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Most of new NHS funding to ‘fill gaps’, report warns


By Valeria Fiore
Journalist intern
9 July 2018

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Much or most of the new funding announced by Prime Minister Theresa May could be used just to ‘fill the gaps’ in the health service, a report published today has warned.

The report by NHS Providers, The NHS funding settlement: recovering lost ground, offers an assessment of how the additional money should be spent to restore ‘performance in the hospital, mental health, community and ambulance sectors’.

It aims to inform decisions on the best actions to take to recover performance while delivering the NHS’s main priorities for the future: ‘keeping up with growing costs and demand for treatment, transforming the way the NHS delivers care, and offering improvements in key areas such as cancer and mental health’.

NHS Providers deputy chief executive Saffron Cordery, said: ‘The Prime Minister’s NHS funding commitment, taking average annual increases over the next five years to 3.4%, is welcome, as is the decision to invest before the comprehensive spending review.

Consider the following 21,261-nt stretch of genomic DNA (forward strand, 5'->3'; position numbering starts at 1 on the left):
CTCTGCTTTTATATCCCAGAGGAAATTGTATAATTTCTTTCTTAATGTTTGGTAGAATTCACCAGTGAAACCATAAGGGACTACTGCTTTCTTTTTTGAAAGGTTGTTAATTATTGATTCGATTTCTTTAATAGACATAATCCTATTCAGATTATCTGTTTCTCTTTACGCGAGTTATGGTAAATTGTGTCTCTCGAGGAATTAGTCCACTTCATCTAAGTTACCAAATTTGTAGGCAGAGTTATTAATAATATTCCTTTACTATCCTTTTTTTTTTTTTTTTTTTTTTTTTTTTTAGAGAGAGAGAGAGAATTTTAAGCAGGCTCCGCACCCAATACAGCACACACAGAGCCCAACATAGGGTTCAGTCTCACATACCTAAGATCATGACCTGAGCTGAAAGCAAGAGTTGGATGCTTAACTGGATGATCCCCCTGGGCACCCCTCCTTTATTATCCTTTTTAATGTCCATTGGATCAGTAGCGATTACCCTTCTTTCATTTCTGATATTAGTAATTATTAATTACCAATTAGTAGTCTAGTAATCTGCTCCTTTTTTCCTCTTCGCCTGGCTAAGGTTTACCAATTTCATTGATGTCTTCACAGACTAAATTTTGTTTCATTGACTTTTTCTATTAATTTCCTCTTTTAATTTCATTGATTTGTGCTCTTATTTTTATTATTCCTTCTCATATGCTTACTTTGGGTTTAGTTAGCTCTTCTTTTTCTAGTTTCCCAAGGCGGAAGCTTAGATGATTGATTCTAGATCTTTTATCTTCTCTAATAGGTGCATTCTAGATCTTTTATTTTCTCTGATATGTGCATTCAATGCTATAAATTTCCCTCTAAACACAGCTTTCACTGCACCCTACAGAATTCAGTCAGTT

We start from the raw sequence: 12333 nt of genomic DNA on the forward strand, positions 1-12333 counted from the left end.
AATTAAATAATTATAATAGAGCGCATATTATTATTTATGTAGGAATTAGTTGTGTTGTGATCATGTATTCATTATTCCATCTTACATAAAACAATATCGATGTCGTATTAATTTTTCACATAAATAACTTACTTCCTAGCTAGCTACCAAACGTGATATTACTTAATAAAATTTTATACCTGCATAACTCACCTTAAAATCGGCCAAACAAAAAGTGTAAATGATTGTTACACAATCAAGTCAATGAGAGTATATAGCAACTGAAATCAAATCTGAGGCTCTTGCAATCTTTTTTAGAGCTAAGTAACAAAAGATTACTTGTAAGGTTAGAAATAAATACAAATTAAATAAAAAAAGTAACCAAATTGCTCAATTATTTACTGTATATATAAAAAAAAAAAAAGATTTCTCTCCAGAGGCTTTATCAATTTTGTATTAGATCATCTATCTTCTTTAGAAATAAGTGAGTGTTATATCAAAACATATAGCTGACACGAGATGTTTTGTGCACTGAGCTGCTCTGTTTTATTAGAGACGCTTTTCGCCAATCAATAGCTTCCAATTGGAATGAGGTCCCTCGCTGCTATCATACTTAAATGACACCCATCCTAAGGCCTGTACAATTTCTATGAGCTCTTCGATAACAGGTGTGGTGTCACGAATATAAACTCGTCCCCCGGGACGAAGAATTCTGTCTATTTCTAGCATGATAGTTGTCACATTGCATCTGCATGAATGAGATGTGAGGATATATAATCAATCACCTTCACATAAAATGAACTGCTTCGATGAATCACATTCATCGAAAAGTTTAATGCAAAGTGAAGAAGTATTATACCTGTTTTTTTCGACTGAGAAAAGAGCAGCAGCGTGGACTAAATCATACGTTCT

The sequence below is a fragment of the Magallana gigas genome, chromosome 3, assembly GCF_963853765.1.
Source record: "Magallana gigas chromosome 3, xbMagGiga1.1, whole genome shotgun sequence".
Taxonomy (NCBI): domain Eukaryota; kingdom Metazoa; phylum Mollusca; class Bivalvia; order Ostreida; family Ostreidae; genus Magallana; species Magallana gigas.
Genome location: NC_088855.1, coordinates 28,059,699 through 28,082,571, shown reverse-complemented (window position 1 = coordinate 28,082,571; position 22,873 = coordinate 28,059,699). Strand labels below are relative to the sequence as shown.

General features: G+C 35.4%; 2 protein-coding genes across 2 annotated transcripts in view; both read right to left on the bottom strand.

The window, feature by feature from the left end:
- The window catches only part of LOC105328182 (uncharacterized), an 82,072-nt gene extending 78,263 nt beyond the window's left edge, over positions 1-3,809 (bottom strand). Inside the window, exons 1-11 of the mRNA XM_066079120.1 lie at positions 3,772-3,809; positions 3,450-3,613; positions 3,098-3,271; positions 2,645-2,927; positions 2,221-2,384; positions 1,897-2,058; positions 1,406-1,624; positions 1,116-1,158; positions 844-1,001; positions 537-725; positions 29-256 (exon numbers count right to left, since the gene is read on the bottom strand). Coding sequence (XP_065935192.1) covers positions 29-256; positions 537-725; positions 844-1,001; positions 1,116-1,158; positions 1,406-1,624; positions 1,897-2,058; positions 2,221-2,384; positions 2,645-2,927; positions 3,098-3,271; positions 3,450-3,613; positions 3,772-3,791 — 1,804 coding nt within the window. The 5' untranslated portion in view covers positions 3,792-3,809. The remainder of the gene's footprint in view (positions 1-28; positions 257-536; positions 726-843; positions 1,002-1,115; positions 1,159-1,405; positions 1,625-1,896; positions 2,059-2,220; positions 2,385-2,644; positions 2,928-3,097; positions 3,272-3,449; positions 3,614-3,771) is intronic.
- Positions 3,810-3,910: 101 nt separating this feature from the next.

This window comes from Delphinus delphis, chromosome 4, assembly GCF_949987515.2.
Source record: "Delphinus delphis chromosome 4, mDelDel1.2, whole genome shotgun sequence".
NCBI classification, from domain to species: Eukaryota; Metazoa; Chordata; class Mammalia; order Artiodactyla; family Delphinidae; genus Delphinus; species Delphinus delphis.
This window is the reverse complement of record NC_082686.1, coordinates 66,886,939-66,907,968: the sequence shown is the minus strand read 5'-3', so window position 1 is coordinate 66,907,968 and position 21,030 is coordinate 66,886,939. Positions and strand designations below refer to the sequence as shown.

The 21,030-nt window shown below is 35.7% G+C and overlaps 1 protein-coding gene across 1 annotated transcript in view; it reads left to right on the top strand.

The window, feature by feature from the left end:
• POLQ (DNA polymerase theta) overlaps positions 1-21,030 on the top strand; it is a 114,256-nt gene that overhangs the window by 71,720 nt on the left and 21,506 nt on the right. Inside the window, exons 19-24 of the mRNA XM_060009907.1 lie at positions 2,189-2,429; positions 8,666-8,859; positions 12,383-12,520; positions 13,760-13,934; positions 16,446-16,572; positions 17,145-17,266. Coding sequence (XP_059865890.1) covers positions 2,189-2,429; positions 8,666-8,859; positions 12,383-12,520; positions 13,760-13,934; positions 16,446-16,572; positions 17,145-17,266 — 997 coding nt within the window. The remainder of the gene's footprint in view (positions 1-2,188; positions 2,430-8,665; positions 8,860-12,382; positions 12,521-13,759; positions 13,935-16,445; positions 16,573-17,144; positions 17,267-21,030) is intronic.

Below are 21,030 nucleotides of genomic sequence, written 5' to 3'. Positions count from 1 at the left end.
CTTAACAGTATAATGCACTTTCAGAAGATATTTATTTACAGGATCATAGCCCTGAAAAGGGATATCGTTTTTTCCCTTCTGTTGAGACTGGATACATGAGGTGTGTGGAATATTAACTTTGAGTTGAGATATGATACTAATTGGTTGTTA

‘But set against experts’ estimates that 3.3% would be required just for the NHS just to stand still, it poses big questions about future priorities which will have to be addressed in the NHS’ 10-year plan.’

Where should the new money go?

Mr Cordery added: ‘This report highlights the scale of the challenges the NHS faces in recovering the lost ground that has built up over the longest and deepest financial squeeze in NHS history.’

The report said that spending to recover performance would mean a good chunk of the recently allocated money could be taken away from financing the new priorities.

Cost breakdown:

  1. £950m a year for three years are needed to recover the 18-week target for routine operations. Last winter, hospitals were urged to defer all non-essential operations to cope with winter pressures;
  2. £894m to get the 7,825 hospital beds needed to meet the four hour accident and emergency standard. Recent analysis by the BMA showed that performance for the four-hour target dropped from 87.2% in 2016/17 to 85% in 2017/18;
  3. £350m a year for the next three years are needed to restore the mental health and community nursing workforce to 2010 levels;
  4. £1.2bn a year for three years should be spent on maintenance to allow trusts to deliver safe care. In fact, around 71% of trusts that responded to a Labour freedom of information request said they experienced leaking or broken roofs, compromising the quality of care that patients receive.
  5. £645m-£960m would need to be used to eliminate provider deficits. The provider sector closed the 2017/18 with a deficit of £960m.

A Department of Health and Social Care spokesperson said: ‘We are increasing funding for the NHS by an average 3.4 per cent per year – meaning that by 2023/24 it will receive £20.5bn a year more than it currently does – and it is now up to the NHS to develop a ten year plan to propose how to best invest this new funding by working with Government and consulting with patients as well as the public.’

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